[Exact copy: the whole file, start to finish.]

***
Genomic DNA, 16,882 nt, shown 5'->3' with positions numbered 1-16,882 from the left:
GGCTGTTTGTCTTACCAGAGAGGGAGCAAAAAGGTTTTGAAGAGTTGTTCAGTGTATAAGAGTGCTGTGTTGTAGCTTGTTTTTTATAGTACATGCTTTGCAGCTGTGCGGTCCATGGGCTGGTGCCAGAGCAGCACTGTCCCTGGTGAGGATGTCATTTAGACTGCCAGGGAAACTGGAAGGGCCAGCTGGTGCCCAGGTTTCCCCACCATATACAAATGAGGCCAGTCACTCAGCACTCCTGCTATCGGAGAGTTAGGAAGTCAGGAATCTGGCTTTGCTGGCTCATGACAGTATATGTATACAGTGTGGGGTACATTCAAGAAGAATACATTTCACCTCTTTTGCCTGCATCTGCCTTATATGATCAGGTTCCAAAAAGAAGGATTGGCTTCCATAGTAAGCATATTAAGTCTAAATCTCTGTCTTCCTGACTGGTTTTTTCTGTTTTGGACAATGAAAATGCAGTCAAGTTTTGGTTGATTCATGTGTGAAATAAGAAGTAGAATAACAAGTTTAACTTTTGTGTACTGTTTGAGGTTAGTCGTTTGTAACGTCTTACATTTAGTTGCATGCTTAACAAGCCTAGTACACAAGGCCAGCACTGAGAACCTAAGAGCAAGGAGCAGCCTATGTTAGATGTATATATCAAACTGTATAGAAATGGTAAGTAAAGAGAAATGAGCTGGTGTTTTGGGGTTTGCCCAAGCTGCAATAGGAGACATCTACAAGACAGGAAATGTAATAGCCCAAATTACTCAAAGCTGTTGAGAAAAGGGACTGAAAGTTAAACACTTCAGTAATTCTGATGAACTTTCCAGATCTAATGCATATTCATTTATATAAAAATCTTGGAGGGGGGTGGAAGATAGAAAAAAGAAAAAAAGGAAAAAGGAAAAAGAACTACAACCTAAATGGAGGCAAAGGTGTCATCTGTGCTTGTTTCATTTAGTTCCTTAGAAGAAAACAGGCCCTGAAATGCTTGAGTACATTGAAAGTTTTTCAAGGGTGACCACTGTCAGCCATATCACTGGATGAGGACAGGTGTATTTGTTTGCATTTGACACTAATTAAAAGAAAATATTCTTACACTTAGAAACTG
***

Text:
Genomic DNA, 16,882 nt, shown 5'->3' with positions numbered 1-16,882 from the left:
GGCTGTTTGTCTTACCAGAGAGGGAGCAAAAAGGTTTTGAAGAGTTGTTCAGTGTATAAGAGTGCTGTGTTGTAGCTTGTTTTTTATAGTACATGCTTTGCAGCTGTGCGGTCCATGGGCTGGTGCCAGAGCAGCACTGTCCCTGGTGAGGATGTCATTTAGACTGCCAGGGAAACTGGAAGGGCCAGCTGGTGCCCAGGTTTCCCCACCATATACAAATGAGGCCAGTCACTCAGCACTCCTGCTATCGGAGAGTTAGGAAGTCAGGAATCTGGCTTTGCTGGCTCATGACAGTATATGTATACAGTGTGGGGTACATTCAAGAAGAATACATTTCACCTCTTTTGCCTGCATCTGCCTTATATGATCAGGTTCCAAAAAGAAGGATTGGCTTCCATAGTAAGCATATTAAGTCTAAATCTCTGTCTTCCTGACTGGTTTTTTCTGTTTTGGACAATGAAAATGCAGTCAAGTTTTGGTTGATTCATGTGTGAAATAAGAAGTAGAATAACAAGTTTAACTTTTGTGTACTGTTTGAGGTTAGTCGTTTGTAACGTCTTACATTTAGTTGCATGCTTAACAAGCCTAGTACACAAGGCCAGCACTGAGAACCTAAGAGCAAGGAGCAGCCTATGTTAGATGTATATATCAAACTGTATAGAAATGGTAAGTAAAGAGAAATGAGCTGGTGTTTTGGGGTTTGCCCAAGCTGCAATAGGAGACATCTACAAGACAGGAAATGTAATAGCCCAAATTACTCAAAGCTGTTGAGAAAAGGGACTGAAAGTTAAACACTTCAGTAATTCTGATGAACTTTCCAGATCTAATGCATATTCATTTATATAAAAATCTTGGAGGGGGGTGGAAGATAGAAAAAAGAAAAAAAGGAAAAAGGAAAAAGAACTACAACCTAAATGGAGGCAAAGGTGTCATCTGTGCTTGTTTCATTTAGTTCCTTAGAAGAAAACAGGCCCTGAAATGCTTGAGTACATTGAAAGTTTTTCAAGGGTGACCACTGTCAGCCATATCACTGGATGAGGACAGGTGTATTTGTTTGCATTTGACACTAATTAAAAGAAAATATTCTTACACTTAGAAACTG